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By Laura Taylor, Feb 11 2019 10:32AM


Stockport Grammar School’s rugby players have won the U16 Cheshire Cup bringing an outstanding season of challenging games to a fitting end.


The boys faced some talented schools during their campaign with a last-gasp drop goal sealing a dramatic comeback against Bridgewater High School and an outstanding performance against St Ambrose College.


On top of this victory, more than 20 of the school’s rugby players have been selected for teams and training groups at club and county level.


Head of rugby Hugo Corbett said: “It is an exceptional achievement for our U16 team to win the cup final and it is a testament to the training they’ve put in. I am so pleased for the boys that have been selected, it is a credit to all the hard work and enthusiasm that they have shown.”

By Laura Taylor, Feb 11 2019 10:30AM


A former American professional basketball player - who at the height of his career faced Michael Jordan on the court – has joined a Harrogate school’s sports’ department.


Voise Winters, who spent a season playing with the Philadelphia 76ers, will now be coaching youngsters at Ashville College in the fast-paced sport.


And, thanks to the generosity of a school parent, the school has recently installed two sets of outdoor basketball goals for the pupils to use both in lessons and in their breaktimes

By Laura Taylor, Feb 7 2019 09:36AM


Dame Jessica Ennis-Hill has launched the Institute of Sporting Futures (ISF), a new sports and education programme for school leavers.


The scheme, starting in September at schools and colleges in Sheffield, Hull and Leeds, is a two-year post-16 programme designed to provide young people with fast-track access to a sports coaching career.


An holistic, employer-led alternative to academic programmes or apprenticeships for school leavers who are passionate about sport, it will open doors to direct employment or further education within the sports coaching and leisure sector.

By Laura Taylor, Feb 7 2019 09:35AM


Framlingham College has embarked on an exciting new partnership with Northamptonshire County Cricket Club.


Pupils will have a direct and clear potential pathway into professional cricket, with regular opportunities for boys and girls to take part in academy and elite player programme sessions at the County Ground, Northamptonshire.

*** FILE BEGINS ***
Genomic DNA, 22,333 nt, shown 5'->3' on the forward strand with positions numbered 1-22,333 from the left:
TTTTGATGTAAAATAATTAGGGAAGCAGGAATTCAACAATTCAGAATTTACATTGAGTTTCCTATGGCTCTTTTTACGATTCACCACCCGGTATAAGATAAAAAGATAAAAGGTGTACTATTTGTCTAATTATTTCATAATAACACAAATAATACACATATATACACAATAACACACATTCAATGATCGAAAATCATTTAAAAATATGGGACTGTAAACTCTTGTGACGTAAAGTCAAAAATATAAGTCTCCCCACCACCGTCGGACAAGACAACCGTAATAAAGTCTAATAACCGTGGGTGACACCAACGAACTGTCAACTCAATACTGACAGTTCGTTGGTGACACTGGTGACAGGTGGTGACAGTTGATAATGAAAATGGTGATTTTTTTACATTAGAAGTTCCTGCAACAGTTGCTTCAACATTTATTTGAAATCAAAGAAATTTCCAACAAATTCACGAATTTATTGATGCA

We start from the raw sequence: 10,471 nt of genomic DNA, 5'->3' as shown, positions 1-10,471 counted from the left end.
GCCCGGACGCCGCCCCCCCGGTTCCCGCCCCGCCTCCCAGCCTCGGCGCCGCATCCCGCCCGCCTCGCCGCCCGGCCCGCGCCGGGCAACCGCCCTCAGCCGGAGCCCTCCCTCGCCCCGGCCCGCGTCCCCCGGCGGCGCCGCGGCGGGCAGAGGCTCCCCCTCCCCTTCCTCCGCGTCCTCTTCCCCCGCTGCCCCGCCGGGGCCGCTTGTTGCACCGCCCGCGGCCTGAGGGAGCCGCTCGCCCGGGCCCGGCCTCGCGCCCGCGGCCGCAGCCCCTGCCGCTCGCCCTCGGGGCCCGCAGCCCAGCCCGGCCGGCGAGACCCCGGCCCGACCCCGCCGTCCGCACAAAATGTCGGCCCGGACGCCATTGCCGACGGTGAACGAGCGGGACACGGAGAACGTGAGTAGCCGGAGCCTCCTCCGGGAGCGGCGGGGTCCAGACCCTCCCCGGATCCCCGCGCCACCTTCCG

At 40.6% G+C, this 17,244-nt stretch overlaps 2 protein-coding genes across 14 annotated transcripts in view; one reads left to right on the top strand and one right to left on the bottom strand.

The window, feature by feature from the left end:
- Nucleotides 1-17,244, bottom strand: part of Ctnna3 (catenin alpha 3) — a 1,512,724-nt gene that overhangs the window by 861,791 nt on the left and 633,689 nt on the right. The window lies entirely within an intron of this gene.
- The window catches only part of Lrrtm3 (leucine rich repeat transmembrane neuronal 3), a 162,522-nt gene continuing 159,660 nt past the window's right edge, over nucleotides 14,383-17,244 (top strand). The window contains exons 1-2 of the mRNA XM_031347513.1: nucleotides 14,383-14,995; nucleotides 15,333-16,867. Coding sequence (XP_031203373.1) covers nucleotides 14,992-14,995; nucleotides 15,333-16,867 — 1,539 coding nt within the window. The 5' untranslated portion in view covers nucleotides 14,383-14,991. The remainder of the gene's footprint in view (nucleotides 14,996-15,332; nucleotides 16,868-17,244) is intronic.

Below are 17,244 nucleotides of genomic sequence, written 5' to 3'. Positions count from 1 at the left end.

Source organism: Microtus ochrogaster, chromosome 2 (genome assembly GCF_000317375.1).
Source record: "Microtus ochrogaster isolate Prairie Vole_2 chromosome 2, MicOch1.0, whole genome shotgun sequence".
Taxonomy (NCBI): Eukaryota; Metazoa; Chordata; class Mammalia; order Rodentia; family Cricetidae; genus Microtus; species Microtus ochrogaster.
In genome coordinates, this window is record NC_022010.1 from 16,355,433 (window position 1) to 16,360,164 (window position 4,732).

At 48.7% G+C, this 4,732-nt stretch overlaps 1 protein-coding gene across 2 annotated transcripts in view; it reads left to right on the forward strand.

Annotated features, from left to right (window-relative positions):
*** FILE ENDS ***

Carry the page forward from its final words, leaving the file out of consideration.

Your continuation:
Framlingham, who have taken on former Somerset player Johann Myburgh as their new head of cricket development, is the only school in Suffolk to host an MCC foundation hub, aimed at keeping young people from state schools engaged in the game.

By Laura Taylor, Feb 6 2019 05:33PM


Cranleigh School’s U16 girls have been crowned national indoor hockey champions after a hard-fought 2-1 victory over Repton School.


The win brought the school's number of national finals over the last six years to 21 with seven victories, seven runners-up and four bronze medals.

By Laura Taylor, Feb 6 2019 05:13PM


Denbigh School has netted an impressive hat-trick of prestigious regional sports awards.


The school has been named Secondary Sports School of the Year at the Buckinghamshire & Milton Keynes Sports Awards Ceremony, Secondary Sports Achiever of the Year at the MK Sports Awards and Secondary School of the Year at the MK School Sport Partnership Awards.


The prizes honour the school’s programmes aimed at encouraging students, particularly girls, to engage and participate in school sport as well as Denbigh’s outstanding sporting participation and success rates.

By Laura Taylor, Jan 21 2019 01:25PM


We have revealed the country’s best state sports schools of 2018 – now it’s the turn of Britain’s best independent schools.


Hundreds of schools turn in a series of remarkable results after months of hard work – but who are the country’s best of the best.


The top 100 list reflects competitive achievement in a range of sports throughout 2018 and honours those schools that take competition especially seriously.